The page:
Tuesday, April 28, 2009

Lawsuit Says 1996 "Defense of Marriage Act" Denies Spouses Equal Protection of the Law

With the economy, Obama's first 100 days, Susan Boyle and now H1N1 flu (fka swine), other news tends to fade. But on March 3, 2009, attorneys in Massachusetts filed what could be a landmark lawsuit to recognize equal rights for gay people in U.S. federal law.

The suit by New England's Gay & Lesbian Advocates & Defenders (GLAD), which is celebrating 30 years in practice, charges that provisions of the 1996 "Defense of Marriage Act" that deny federal legal protections to married same-sex spouses are unconstitutional and should be overturned.

GLAD said it filed the suit "on behalf of eight married couples and three surviving spouses from Massachusetts who have been denied federal legal protections available to spouses. Two of these couples will be filing suit after receiving rejections of their amended tax returns from the IRS. Each plaintiff is currently eligible for a particular program or benefit, applied for it, and was denied that legal protection because of Section 3 of the Defense of Marriage Act (DOMA)."

GLAD says Section 3 has denied the plaintiffs equal protection for federal employee health benefits and survivor benefits; joint federal tax returns; spousal IRAs; Social Security survivor benefits, lump-sum survivor death benefits, and higher-earning spouse payments; and passports issued in their legally married names.

One person working for more public awareness of the DOMA suit is Boston Globe columnist Ellen Goodman. In an April 17th column, she noted that with same-sex couples now able to marry legally in four states, DOMA has created "A strange dual citizenship for gay couples." Continuing in Goodman's words.

"...we have just doubled the number of states in which same-sex couples can be legally married. First, Iowa joined Massachusetts and Connecticut. Then Vermont followed with the first legislative approval. And a bill was just introduced in New York, where people cringe to find themselves lagging behind Iowa.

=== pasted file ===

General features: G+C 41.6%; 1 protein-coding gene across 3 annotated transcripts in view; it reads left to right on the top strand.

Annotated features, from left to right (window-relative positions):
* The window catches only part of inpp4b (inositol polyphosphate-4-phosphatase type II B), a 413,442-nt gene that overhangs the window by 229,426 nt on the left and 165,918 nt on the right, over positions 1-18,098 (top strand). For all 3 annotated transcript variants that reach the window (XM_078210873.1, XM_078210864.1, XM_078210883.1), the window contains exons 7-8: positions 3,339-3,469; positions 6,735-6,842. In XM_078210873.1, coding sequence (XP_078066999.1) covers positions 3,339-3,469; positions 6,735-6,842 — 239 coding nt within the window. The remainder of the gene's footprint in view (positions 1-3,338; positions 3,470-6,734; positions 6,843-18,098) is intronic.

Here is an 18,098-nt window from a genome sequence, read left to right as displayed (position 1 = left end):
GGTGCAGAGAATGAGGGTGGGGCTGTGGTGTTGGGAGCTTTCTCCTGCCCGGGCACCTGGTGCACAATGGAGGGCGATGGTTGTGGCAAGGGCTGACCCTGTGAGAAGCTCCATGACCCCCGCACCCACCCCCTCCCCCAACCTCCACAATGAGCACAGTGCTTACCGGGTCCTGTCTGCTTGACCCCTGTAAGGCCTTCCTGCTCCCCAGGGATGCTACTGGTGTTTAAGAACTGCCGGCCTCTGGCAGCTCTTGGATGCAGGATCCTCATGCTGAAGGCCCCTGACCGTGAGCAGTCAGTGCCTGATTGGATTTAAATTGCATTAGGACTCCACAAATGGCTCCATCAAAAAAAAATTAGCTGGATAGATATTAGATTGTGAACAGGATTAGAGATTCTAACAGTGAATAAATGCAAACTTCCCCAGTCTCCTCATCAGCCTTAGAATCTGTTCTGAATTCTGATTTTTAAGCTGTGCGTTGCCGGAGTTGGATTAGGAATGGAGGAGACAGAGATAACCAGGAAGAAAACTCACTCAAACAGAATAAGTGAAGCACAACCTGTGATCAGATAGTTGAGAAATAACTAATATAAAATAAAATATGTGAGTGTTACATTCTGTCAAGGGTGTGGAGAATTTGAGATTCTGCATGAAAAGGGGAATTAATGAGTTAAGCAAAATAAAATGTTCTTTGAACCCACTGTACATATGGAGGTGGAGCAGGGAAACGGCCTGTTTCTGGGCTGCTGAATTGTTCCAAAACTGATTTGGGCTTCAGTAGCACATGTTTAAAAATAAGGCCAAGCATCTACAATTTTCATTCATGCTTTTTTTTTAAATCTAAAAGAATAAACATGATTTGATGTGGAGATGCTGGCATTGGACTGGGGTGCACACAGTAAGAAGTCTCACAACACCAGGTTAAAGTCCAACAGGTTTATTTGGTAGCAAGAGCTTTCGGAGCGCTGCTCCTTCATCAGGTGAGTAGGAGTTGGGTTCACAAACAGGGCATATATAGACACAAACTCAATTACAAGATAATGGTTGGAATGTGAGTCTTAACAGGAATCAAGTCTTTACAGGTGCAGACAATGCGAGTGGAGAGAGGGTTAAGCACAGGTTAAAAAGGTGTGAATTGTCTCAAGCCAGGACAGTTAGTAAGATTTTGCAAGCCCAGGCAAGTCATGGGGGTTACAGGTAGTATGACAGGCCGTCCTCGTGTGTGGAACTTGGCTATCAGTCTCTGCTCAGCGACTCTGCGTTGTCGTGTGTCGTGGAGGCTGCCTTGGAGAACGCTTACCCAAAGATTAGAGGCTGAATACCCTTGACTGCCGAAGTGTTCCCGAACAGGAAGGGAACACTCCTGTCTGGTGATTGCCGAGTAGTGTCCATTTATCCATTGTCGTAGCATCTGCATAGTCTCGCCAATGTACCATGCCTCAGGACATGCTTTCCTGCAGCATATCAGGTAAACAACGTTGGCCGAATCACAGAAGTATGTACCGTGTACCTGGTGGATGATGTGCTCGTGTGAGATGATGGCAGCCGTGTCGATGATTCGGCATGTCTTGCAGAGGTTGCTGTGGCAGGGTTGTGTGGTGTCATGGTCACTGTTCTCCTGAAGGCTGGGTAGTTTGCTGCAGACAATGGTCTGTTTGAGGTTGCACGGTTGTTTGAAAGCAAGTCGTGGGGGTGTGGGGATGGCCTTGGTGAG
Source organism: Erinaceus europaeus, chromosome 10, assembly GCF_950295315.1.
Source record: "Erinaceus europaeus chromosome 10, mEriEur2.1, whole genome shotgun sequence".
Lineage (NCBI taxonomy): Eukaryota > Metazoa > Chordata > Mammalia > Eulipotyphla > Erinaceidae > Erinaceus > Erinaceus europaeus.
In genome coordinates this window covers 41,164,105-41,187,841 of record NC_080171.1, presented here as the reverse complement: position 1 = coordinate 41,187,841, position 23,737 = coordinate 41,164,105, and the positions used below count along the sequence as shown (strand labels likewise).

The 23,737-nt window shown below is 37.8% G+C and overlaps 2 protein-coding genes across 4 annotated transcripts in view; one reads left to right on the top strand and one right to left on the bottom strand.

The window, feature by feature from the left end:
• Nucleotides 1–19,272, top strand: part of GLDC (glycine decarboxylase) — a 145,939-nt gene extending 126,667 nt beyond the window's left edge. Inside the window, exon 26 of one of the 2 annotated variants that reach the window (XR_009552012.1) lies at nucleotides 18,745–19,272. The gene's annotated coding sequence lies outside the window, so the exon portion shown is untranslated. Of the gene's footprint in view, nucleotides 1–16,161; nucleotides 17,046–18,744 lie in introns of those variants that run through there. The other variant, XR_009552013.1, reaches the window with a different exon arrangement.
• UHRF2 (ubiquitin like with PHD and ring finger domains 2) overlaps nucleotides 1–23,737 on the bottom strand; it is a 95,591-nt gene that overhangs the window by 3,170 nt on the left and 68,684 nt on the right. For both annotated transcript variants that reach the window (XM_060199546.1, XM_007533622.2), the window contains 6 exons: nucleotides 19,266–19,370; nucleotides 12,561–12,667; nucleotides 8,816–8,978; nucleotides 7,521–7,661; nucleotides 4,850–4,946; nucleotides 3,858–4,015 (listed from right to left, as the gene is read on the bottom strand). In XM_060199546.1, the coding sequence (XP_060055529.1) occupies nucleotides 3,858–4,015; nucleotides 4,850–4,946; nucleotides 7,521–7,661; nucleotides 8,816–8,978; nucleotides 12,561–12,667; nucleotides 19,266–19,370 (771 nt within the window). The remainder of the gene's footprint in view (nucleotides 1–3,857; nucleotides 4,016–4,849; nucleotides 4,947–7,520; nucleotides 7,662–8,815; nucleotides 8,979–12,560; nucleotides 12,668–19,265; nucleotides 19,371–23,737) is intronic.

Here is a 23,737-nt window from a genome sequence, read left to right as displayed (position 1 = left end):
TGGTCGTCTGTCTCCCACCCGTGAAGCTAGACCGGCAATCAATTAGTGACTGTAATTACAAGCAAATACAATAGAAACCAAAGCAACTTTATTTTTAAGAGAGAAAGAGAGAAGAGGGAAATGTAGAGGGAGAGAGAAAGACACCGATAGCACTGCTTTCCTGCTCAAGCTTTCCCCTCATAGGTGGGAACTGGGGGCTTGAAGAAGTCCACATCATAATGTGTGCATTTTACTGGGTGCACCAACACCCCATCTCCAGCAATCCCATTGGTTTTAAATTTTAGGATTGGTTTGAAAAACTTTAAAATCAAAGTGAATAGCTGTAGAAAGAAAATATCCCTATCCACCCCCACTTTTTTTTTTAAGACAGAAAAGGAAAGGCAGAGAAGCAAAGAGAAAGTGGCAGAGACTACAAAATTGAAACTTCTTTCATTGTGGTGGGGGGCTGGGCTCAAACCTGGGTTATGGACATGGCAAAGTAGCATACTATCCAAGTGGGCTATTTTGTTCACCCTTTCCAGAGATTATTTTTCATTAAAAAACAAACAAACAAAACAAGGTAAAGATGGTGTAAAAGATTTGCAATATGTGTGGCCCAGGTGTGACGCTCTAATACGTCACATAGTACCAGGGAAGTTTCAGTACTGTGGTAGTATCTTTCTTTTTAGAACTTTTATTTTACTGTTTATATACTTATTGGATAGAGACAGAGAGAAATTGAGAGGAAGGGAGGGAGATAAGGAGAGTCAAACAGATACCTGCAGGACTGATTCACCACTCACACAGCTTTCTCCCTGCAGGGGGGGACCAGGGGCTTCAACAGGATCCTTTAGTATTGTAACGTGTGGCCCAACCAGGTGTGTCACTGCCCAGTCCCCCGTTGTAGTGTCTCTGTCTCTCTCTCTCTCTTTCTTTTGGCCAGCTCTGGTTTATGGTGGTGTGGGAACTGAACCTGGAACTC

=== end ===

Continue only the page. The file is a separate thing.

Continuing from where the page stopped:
"This is all part of a careful state-by-state strategy. But as a side effect, it's producing more Americans with a strange dual citizenship: married in the eyes of Iowa, single in the eyes of Washington. Eligible for a pension, healthcare, family leave in the eyes of the state; ineligible in the eyes of the feds.

"DOMA is doing it. The so-called Defense of Marriage Act passed in the panic of 1996 when it looked as if Hawaii would become the first state with gay marriage. The purpose was as obvious and discriminatory as Representative Henry Hyde's declaration that DOMA was to express 'disapprobation' for homosexuality.

"The day that it passed, Dean Hara remembers deliberately going to have dinner in the members' lounge with his longtime partner, Representative Gerry Studds of Massachusetts, to face down his colleagues. Now, 13 years later, after their marriage and Studds's death, Hara is denied congressional survivor's annuities of $60,000 a year.

"Much has changed since 1996. Even former representative Bob Barr, who wrote DOMA, now disavows it.

"GLAD, the gay rights group that brought the marriage case to the Massachusetts court, is arguing on pretty narrow grounds. 'In our system,' says Mary Bonauto of GLAD, 'the states decide who gets married. It's a violation of equal protection to deny recognition of marriages of same-sex couples validly licensed by their state.

"'Our case does not seek to marry any more people,' she adds carefully. 'It's about how the federal government is dealing with people already married by their states.'

"But this is also a next step, the first direct confrontation with a federal law against gay marriage.

"There is still enormous controversy around this issue, as well as setbacks - such as Proposition 8 in California. But in the glacial scheme of social change, attitudes are evolving at whitewater speed. Civil unions were once radical, now they are the conservative default position. The scare tactics of 1996 are the satires of 2009.

"So what do you say about an out-of-date law that enforces an identity crisis? What do you say about a law that 'defends' marriage by denying it? The winds are blowing, but in a very different direction."

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